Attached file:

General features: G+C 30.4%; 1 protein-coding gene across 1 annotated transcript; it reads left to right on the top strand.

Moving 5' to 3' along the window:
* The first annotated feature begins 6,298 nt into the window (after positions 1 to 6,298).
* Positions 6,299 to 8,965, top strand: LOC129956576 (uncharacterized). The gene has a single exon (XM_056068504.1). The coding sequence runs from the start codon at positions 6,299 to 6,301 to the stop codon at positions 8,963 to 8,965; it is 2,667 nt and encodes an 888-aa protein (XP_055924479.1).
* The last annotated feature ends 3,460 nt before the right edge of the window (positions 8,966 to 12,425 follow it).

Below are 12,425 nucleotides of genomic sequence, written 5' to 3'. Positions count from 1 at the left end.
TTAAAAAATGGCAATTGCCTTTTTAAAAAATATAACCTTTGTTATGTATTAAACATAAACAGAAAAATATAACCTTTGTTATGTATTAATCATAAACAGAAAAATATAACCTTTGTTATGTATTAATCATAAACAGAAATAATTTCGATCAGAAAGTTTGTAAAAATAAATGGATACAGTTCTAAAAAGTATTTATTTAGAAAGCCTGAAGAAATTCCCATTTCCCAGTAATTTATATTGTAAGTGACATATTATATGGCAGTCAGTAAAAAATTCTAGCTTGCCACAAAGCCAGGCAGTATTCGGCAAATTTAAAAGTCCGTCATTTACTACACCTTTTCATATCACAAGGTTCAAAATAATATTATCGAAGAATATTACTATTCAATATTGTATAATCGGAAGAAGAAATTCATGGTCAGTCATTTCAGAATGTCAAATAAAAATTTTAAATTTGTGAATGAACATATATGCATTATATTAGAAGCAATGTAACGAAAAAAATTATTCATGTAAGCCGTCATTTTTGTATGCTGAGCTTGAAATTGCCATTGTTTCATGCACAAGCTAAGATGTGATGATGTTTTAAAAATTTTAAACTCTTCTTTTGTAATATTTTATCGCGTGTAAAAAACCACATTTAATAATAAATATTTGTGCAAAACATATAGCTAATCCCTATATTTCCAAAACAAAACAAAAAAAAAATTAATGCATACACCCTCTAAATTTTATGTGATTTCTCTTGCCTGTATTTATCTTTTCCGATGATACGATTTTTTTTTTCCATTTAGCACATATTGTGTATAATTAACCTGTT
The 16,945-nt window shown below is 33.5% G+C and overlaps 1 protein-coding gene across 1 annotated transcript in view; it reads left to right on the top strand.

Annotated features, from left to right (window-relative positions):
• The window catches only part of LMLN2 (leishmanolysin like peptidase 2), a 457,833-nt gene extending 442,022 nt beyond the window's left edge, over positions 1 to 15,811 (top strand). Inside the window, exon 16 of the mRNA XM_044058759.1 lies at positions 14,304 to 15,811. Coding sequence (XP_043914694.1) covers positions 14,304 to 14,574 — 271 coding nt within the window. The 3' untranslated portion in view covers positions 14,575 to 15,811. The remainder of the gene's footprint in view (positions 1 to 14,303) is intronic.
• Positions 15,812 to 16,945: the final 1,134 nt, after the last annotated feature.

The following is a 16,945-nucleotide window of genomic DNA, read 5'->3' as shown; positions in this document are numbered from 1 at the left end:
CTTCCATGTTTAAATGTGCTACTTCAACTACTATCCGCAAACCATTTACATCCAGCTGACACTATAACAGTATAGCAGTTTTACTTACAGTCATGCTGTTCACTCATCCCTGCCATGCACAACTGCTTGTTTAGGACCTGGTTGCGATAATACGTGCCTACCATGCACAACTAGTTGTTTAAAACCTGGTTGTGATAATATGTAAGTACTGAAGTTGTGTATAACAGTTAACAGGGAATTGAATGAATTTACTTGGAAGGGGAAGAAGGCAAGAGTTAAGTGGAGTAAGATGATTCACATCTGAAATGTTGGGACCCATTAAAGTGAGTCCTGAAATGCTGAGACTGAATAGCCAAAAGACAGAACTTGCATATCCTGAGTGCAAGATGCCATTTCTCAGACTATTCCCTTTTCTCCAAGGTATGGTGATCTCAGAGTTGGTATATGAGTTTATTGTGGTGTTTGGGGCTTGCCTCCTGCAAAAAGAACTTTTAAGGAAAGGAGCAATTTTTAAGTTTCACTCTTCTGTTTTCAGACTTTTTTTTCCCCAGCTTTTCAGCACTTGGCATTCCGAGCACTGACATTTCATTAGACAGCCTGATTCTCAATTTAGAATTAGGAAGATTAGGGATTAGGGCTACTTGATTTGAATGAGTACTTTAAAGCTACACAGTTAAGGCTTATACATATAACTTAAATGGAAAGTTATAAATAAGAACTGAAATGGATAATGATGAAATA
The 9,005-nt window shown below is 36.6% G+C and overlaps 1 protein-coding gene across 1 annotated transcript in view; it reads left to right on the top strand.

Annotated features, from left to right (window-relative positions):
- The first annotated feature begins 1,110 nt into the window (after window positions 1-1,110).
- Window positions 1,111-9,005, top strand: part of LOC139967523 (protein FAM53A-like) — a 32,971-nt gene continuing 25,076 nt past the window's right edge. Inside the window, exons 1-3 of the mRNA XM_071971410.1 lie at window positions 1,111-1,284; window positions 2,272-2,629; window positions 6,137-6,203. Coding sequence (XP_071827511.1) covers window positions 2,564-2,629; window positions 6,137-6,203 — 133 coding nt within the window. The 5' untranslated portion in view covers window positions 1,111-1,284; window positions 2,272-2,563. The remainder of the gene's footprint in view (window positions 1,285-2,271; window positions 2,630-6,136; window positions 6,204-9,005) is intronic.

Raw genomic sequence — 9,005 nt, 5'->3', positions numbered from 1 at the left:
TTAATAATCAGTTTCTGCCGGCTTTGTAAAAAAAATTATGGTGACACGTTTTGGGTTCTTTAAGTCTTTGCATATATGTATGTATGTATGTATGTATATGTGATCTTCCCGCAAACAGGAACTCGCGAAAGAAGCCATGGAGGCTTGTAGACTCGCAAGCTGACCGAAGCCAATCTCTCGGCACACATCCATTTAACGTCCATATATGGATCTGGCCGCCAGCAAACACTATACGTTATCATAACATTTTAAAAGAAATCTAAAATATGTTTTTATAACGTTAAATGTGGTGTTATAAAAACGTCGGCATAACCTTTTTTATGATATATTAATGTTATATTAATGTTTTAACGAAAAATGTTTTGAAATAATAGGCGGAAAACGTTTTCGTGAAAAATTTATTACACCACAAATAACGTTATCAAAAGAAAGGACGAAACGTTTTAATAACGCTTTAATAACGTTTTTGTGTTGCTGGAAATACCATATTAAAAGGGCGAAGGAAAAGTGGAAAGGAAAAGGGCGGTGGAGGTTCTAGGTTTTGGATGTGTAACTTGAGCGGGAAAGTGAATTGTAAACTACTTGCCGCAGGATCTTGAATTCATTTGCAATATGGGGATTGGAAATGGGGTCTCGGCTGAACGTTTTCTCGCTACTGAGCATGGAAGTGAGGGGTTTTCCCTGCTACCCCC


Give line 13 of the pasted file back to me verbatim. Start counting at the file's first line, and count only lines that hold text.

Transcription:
CTTCCATGTTTAAATGTGCTACTTCAACTACTATCCGCAAACCATTTACATCCAGCTGACACTATAACAGTATAGCAGTTTTACTTACAGTCATGCTGTTCACTCATCCCTGCCATGCACAACTGCTTGTTTAGGACCTGGTTGCGATAATACGTGCCTACCATGCACAACTAGTTGTTTAAAACCTGGTTGTGATAATATGTAAGTACTGAAGTTGTGTATAACAGTTAACAGGGAATTGAATGAATTTACTTGGAAGGGGAAGAAGGCAAGAGTTAAGTGGAGTAAGATGATTCACATCTGAAATGTTGGGACCCATTAAAGTGAGTCCTGAAATGCTGAGACTGAATAGCCAAAAGACAGAACTTGCATATCCTGAGTGCAAGATGCCATTTCTCAGACTATTCCCTTTTCTCCAAGGTATGGTGATCTCAGAGTTGGTATATGAGTTTATTGTGGTGTTTGGGGCTTGCCTCCTGCAAAAAGAACTTTTAAGGAAAGGAGCAATTTTTAAGTTTCACTCTTCTGTTTTCAGACTTTTTTTTCCCCAGCTTTTCAGCACTTGGCATTCCGAGCACTGACATTTCATTAGACAGCCTGATTCTCAATTTAGAATTAGGAAGATTAGGGATTAGGGCTACTTGATTTGAATGAGTACTTTAAAGCTACACAGTTAAGGCTTATACATATAACTTAAATGGAAAGTTATAAATAAGAACTGAAATGGATAATGATGAAATA